I found this piece of music that has an odd time signature. I unfortunately do not have the music with me, but the time signature looks like this:


I have been playing this as 9/8, but am still confused as what this means. Can somebody please help me? If I can get a picture of the sheet music, I will upload it.

  • 1
    Could it be Sting's "I Hung My Head"? That's a well-known pop example of this particular composite meter.
    – Theodore
    Commented Mar 14, 2022 at 19:45
  • It was not, but I will go take a look at that song. If I remember correctly it was Balkan music Commented Mar 14, 2022 at 20:58
  • My next guess was going to be Romanian or Moldovan folk music.
    – Theodore
    Commented Mar 14, 2022 at 21:03
  • 1
    You should play it exactly as instructed, as 2+2+3+2, with the accents on the 1 of each number. Playing it in 9/8, i.e. in triplets, is a clear violation of the composer's intent.
    – user207421
    Commented Mar 15, 2022 at 23:31

3 Answers 3


It is 9/8, BUT the 'normal' 9/8 is three sets of three quavers - thus the bottom number of 8.

2+2+3+2 also equals 9, and it's written that way so the player can understand what the composer wants as far as emphases are concerned, not the usual 123223323, (or 123456789), but instead, 123456789.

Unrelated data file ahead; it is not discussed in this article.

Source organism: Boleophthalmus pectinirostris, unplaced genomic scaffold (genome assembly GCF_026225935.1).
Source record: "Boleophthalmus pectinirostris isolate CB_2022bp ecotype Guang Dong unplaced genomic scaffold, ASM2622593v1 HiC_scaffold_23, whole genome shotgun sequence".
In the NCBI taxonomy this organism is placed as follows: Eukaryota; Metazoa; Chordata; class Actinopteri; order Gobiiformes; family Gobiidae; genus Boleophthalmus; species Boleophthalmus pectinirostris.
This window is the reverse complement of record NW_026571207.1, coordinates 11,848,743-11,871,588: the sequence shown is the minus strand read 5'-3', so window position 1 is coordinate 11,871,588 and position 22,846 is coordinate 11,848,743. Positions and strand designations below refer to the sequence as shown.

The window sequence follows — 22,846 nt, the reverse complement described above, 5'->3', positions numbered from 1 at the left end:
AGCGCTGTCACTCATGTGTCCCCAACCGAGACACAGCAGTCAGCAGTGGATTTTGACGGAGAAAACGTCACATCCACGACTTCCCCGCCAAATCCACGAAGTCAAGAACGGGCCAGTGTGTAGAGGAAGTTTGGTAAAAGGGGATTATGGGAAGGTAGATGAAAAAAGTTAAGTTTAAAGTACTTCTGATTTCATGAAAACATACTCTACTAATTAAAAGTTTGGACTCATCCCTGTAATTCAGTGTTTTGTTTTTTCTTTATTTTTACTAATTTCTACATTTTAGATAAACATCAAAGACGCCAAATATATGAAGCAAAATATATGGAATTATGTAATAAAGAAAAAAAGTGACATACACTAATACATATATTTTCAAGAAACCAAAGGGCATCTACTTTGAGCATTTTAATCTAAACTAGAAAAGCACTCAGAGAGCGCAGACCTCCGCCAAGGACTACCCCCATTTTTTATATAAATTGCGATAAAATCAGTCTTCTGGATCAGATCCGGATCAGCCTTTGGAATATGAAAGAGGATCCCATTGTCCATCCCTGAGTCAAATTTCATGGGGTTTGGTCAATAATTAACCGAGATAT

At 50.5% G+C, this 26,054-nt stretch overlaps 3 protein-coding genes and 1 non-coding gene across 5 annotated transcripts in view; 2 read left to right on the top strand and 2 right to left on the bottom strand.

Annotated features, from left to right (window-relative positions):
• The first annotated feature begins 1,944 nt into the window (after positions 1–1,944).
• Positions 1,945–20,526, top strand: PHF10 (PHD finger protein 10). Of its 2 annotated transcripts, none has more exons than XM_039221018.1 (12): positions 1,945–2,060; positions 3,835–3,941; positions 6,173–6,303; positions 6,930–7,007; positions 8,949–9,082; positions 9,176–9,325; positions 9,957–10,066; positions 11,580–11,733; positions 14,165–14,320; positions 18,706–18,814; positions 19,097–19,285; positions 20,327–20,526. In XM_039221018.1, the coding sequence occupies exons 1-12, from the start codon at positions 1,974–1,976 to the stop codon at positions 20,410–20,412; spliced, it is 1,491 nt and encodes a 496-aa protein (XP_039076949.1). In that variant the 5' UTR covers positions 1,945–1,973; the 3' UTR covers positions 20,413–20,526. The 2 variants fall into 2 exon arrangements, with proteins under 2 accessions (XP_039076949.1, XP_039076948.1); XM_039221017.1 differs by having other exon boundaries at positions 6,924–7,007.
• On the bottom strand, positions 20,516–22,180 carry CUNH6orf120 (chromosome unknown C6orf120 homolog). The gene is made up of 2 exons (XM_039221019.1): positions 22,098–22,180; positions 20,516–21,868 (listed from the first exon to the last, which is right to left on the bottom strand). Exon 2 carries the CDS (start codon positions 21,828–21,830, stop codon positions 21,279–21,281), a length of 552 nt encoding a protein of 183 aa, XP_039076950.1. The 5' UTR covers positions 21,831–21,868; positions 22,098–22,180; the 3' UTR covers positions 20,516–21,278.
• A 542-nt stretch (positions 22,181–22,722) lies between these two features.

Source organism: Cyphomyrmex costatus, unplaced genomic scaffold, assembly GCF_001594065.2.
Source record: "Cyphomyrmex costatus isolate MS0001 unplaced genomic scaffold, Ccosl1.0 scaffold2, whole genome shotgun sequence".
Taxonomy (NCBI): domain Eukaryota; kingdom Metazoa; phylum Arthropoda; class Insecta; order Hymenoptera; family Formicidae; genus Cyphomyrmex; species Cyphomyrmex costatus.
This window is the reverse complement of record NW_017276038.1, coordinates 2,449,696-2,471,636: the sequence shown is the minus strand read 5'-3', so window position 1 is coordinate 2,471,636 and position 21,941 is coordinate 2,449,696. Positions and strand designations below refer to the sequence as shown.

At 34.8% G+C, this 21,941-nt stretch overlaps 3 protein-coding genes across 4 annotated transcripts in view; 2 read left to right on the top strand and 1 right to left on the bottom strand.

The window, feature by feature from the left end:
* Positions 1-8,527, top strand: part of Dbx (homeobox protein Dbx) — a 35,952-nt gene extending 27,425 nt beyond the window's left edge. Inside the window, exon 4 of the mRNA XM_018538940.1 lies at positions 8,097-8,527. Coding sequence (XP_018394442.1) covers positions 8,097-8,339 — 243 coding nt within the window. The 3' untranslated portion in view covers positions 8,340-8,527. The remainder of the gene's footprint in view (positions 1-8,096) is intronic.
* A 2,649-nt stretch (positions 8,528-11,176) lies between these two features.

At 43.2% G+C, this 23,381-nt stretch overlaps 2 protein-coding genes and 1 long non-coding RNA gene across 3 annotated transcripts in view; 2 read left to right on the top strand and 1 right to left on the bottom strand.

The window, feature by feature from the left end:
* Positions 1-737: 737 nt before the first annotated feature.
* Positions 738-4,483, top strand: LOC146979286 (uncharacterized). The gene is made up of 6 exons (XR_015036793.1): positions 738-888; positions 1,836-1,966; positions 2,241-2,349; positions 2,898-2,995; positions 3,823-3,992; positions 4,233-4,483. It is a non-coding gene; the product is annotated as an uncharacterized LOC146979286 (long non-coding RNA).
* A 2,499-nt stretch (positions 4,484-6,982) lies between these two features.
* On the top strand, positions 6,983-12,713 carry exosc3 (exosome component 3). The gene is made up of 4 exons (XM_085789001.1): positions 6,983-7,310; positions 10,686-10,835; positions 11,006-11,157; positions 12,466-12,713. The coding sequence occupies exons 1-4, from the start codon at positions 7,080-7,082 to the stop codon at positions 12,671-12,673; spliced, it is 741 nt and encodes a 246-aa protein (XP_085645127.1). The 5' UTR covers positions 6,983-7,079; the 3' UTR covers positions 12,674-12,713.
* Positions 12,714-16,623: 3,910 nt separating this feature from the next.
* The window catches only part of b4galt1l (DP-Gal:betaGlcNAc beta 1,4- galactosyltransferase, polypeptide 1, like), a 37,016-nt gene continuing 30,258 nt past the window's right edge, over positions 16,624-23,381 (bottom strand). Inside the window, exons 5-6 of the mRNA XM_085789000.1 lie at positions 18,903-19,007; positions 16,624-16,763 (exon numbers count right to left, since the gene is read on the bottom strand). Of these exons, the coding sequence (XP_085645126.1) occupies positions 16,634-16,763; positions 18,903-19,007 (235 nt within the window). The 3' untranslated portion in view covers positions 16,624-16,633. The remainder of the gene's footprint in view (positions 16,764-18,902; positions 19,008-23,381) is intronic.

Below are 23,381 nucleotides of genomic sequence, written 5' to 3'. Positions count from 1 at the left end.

Just a different way to put emphases on certain beats within the bar, and a better way to show than changing the time signature every couple of bars!


It means 9/8, but the eighths are grouped 2, 2, 3 and 2 (instead of the standard 3+3+3). It could theoretically have been written as alternate bars of 2/4 and 5/8.
Often this kind of additive time signature is superfluous: the beaming usually shows the rhythmic subdivision.

  • That might be interpreted as the 5/8 12-345 instead of the expected 123-45.
    – Tim
    Commented Mar 14, 2022 at 16:33
  • @Tim I don't think I've ever seen 5/8 where the subdivision mattered and wasn't clear from the beaming
    – PiedPiper
    Commented Mar 14, 2022 at 16:53
  • 1
    @PiedPiper I've played some new work where it constantly but unpredictably switched the subdivision of 7 back and forth (4 + 3, 3 + 4, 2 + 3 + 2), and tried to indicate it with symbols like triangles and squares. (Or maybe I'm just remembering drawing them into my part to keep track of Copland's El Salón México...) Commented Mar 14, 2022 at 17:32

It means that each bar (measure) has 9 quavers (eighth-notes) divided into four beats of 2,2,3,2 quavers. Sounds fun.

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